Sure, the Aggies and Longhorns found glory in their respective matchups over the holiday, but the absence of a Lone Star State tradition has pushed a lawmaker to propose a mandated game on the books.
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State Rep. Lyle Larson, a San Antonio Republican, officially filed Tuesday House Bill 412, which was nicknamed the Restore the Rivalry Bill.
Under Larson's proposed bill, both University of Texas and Texas A&M are required to face off in a regular season football game on the fourth Thursday, Friday or Saturday of every November.
The bill imposes athletic scholarships withheld at each university if the schools are unable to re-establish the matchup.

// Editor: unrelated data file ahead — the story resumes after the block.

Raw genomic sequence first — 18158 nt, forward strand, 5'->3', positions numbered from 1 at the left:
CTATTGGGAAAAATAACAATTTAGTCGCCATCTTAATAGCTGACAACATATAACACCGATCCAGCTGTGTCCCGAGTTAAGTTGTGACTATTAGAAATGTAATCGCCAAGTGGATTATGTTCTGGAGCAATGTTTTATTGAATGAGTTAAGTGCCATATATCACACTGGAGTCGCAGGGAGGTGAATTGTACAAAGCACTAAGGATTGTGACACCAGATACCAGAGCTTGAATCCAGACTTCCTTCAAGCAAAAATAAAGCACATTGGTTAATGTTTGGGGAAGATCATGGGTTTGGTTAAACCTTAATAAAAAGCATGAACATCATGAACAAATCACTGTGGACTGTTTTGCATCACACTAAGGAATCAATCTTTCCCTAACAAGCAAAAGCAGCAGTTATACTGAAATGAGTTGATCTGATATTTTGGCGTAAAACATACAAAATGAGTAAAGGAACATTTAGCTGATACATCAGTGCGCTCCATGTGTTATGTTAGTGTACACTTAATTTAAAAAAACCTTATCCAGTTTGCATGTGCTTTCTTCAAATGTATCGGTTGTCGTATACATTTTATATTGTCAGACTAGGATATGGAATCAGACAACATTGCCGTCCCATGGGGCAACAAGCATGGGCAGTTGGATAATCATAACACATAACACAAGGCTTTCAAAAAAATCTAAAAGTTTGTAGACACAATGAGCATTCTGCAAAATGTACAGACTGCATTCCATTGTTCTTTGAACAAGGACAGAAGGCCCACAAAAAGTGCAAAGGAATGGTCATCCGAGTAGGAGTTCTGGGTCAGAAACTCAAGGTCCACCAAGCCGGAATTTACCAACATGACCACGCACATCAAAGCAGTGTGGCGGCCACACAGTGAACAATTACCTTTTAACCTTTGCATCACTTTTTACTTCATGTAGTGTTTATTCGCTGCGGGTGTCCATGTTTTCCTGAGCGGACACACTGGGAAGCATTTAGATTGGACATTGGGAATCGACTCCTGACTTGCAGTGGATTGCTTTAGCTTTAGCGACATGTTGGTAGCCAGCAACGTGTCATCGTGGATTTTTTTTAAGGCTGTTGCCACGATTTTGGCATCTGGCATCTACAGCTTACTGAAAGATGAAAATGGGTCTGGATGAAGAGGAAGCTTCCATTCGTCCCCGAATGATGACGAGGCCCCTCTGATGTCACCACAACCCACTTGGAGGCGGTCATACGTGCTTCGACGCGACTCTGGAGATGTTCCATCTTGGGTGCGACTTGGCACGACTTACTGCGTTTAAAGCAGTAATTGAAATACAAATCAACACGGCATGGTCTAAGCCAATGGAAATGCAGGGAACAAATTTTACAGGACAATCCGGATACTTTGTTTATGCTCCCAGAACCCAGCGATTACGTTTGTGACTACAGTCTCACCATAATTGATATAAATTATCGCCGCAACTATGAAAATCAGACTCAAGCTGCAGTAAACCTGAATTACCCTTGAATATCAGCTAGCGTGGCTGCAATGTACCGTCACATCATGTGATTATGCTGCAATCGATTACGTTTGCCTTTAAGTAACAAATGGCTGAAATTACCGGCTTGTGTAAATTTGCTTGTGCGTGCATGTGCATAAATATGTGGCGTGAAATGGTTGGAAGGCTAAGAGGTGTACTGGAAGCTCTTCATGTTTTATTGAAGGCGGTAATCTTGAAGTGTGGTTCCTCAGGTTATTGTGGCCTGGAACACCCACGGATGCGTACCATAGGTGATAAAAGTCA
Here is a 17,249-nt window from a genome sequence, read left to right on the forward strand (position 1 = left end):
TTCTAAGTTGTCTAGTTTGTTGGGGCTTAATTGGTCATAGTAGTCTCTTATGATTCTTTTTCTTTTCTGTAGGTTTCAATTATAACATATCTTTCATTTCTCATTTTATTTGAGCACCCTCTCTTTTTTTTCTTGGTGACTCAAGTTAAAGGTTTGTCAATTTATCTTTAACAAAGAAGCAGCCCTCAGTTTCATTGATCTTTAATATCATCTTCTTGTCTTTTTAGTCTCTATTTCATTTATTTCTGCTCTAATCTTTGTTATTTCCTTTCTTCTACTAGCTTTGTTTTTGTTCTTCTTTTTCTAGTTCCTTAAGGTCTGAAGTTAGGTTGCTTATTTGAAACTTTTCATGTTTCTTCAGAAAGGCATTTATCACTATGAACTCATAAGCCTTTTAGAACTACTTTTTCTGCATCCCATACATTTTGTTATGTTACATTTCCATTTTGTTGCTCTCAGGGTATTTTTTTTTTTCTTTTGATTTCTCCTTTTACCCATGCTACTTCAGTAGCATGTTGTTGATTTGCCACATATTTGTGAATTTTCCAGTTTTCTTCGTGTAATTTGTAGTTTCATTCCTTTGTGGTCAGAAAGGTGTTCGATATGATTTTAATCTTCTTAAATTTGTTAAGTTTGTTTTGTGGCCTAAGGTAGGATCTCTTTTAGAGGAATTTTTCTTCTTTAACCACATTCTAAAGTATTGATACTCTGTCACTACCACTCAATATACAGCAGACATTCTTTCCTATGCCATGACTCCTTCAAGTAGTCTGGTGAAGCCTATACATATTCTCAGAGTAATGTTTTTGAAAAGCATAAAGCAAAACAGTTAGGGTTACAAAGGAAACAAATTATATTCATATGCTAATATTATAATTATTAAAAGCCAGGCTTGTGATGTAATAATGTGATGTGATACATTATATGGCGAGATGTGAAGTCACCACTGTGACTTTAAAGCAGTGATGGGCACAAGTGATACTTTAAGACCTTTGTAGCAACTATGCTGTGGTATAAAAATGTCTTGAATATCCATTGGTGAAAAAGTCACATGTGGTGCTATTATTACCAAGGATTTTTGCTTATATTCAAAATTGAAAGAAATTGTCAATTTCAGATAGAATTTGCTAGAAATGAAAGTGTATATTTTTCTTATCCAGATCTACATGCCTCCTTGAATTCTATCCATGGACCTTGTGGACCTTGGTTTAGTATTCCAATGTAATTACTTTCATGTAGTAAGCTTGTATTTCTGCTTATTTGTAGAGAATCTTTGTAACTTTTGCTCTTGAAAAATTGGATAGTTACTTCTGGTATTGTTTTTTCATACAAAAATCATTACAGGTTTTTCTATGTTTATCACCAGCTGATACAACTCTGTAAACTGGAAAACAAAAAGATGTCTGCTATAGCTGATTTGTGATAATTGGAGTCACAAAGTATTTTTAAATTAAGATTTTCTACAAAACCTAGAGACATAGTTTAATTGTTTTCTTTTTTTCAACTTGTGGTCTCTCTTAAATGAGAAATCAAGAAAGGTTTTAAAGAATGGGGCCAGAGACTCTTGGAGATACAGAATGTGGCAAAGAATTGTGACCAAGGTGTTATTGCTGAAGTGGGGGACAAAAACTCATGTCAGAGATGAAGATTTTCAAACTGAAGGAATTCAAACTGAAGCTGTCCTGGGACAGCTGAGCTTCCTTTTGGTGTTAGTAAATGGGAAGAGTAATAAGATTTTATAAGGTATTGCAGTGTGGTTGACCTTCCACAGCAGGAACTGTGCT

While the penalty sounds extreme, Larson's hope is the bill would push both schools back to the negotiating table.
"We owe it to Texans to do all we are able to bring back this storied rivalry," Larson said in a statement. "It's time for the folks in Austin and College Station to get in a room and make a deal to restore the rivalry."
The last time both teams played each other was in 2011 when they were members of the Big 12 Conference. Texas A&M joined the Southeastern Conference the following year without a game with the Longhorns scheduled for the foreseeable future.
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The Longhorns reportedly approached the Aggies about renewing the rivalry, but A&M refused.
Even if the rivalry returns, UT still dominates the all-time series over A&M at 76-37-5.